But if you are a worker and you die alone or with only a few of your colleagues in an industrial or building accident, the maximum your survivors get will make them pay for your funeral and for the food to be served with the prayers for your departed soul on the third day of your death. That money is usually given by the immediate employer, as benevolent as he can get. The other blessing can be that your job is offered to your brother, son or nephew in case you are a man or your sister, daughter or niece if you are a woman – instead of the employer hiring someone who is not from your kin.
Most, if not all, of these accidents are preventable. And, as said above, some are not accidents in the first place but deliberate acts of violence against workers. Our laws, by-laws, regulations and standards are not up to the mark. A lot more is needed for better industrial relations as well as workers’ rights. Nevertheless, regulations, basic safety standards, mandatory minimum wage, the Employees Old Age Benefit Scheme etc all exist on paper. There is no denying that some employers, international and national, pay heed to the laws of the land besides providing some health and life coverage. But an overwhelming majority of our workers and peasants have no care or coverage from any accidents, hazards, man-made disasters or natural calamities.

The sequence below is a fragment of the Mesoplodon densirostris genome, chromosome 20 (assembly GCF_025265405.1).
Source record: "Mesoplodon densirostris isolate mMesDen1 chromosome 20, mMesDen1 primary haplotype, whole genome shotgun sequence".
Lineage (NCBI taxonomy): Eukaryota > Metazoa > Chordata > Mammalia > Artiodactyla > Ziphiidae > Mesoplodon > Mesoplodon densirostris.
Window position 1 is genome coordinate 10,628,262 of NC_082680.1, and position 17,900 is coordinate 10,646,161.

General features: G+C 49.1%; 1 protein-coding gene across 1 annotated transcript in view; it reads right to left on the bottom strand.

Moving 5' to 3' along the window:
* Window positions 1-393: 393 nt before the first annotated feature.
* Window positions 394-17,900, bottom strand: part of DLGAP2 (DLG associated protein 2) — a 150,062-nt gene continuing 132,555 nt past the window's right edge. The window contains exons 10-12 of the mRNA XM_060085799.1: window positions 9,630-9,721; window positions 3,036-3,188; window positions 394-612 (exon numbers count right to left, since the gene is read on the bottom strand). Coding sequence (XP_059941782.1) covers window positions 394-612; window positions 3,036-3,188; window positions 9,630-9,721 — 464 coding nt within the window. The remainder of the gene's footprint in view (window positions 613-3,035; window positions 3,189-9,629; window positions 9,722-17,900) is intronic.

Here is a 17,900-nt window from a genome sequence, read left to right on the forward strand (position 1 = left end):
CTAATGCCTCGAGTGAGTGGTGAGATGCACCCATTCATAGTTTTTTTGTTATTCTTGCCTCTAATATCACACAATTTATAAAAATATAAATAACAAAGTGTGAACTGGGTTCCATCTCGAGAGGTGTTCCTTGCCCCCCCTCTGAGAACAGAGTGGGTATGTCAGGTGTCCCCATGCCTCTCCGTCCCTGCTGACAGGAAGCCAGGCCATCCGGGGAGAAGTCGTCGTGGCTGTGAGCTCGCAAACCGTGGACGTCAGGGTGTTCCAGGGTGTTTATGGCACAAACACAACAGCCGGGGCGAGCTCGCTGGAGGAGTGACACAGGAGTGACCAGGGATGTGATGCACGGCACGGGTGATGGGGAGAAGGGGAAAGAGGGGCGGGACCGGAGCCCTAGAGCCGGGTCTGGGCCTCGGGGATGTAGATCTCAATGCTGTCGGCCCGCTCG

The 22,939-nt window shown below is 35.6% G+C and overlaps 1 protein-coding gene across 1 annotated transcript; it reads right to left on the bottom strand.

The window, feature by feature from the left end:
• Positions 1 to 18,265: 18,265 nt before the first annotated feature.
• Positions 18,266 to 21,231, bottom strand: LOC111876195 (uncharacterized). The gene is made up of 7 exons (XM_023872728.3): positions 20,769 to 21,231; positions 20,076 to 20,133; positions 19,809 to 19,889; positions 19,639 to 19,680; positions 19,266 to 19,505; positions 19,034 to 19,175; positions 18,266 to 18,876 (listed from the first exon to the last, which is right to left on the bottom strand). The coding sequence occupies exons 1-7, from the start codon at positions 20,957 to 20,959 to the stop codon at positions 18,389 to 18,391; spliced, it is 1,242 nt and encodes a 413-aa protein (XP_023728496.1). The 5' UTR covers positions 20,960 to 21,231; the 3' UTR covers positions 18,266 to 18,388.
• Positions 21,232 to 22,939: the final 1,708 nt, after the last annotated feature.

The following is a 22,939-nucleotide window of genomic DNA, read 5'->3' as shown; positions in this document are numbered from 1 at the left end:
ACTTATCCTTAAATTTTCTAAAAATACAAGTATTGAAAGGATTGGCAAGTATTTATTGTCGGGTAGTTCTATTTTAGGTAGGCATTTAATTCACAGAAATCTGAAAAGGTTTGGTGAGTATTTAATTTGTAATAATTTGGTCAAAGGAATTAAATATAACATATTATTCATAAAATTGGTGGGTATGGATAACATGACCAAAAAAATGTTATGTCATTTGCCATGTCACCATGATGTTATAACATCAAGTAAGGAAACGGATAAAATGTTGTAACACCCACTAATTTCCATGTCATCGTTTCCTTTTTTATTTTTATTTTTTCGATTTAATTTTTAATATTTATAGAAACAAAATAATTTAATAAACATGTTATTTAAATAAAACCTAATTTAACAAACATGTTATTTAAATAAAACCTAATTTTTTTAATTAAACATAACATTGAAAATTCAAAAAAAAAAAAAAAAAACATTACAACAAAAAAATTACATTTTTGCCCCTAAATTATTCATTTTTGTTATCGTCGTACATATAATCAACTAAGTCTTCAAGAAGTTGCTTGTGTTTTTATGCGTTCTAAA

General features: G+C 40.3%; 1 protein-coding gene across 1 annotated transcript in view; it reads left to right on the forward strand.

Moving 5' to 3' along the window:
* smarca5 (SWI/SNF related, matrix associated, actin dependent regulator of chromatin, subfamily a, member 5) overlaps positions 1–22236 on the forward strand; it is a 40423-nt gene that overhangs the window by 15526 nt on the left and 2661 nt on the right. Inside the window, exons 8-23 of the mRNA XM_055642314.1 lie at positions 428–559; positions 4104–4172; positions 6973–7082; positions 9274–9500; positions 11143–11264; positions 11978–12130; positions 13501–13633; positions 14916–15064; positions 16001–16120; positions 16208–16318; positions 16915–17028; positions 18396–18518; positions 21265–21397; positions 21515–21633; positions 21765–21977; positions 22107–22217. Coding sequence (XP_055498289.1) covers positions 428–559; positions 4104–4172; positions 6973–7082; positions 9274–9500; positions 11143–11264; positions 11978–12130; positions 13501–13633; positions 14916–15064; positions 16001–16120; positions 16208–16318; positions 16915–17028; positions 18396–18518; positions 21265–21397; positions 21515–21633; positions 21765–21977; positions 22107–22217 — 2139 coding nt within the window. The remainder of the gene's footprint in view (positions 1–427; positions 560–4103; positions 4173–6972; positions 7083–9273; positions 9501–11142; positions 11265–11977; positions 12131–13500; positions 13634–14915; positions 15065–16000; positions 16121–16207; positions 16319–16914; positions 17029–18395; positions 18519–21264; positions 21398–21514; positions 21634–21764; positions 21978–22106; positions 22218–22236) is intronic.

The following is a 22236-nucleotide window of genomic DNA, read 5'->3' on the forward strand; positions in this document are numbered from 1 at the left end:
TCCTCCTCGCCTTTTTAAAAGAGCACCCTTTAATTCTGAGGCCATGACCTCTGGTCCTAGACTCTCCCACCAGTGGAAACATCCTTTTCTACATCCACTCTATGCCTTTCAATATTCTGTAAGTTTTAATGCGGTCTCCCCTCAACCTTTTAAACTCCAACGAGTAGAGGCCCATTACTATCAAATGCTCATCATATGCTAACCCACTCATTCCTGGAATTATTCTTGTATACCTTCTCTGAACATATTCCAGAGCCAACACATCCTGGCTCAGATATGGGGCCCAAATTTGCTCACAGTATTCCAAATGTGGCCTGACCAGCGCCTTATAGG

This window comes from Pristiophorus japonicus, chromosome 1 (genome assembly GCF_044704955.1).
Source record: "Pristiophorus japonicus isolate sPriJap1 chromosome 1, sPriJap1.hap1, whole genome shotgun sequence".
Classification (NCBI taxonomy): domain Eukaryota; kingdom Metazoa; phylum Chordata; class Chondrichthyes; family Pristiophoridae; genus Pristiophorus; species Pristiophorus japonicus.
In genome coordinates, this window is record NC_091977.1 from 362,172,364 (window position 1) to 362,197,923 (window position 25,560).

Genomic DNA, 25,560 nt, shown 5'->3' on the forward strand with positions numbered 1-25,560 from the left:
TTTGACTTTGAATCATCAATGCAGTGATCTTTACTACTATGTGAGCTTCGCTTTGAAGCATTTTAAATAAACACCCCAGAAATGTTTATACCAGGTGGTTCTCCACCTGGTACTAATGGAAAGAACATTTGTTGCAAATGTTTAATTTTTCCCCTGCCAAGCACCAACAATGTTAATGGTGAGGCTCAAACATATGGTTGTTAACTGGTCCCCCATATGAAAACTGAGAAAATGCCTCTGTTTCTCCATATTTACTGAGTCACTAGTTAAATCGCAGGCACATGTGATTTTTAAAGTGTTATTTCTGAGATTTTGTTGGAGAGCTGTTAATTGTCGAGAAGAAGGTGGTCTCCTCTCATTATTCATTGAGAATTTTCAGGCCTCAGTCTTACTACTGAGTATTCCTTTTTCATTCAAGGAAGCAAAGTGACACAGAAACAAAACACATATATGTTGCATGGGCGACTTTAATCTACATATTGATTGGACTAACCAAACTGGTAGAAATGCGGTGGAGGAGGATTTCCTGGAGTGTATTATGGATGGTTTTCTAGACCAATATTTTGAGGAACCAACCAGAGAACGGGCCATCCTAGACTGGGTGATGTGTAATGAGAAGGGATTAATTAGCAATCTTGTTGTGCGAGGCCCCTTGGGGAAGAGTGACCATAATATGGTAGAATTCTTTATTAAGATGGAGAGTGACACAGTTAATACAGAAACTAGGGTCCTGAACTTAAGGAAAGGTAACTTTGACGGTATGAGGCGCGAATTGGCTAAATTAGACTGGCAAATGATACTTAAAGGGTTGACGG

They live a life without enough food, without basic healthcare, without proper education, without safety and security, without any capital or assets and, above all, without dignity. When they die, they die without being noticed. Even if a major industrial accident in Karachi or Lahore or Gaddani or Peshawar makes news, and the media covers the collective tragedy for a couple of days, there is no individual worker who is ever mourned. There are no tweets or Facebook status updates about the man or a woman who has died. There is no memorial reference organised. There is no obituary published.
Why? Simply because those belonging to the affluent or the middle class wouldn’t know any one of them personally as we live in a completely class-based society. There is a one in a million chance that we know someone personally because the gentleman or lady had worked for us at some point. But the sociology of the two classes in question is so distinctly dissimilar that none of the commemorative gestures made by one have any meaning for the other. The raging flames from the burning oil in Gadani melted the faces of the workers.
The workers of Pakistan remain faceless in their lives and faceless in their deaths. They occupy little space in the imagination of the elite or the intelligentsia or the middle-class dominated media or civil society.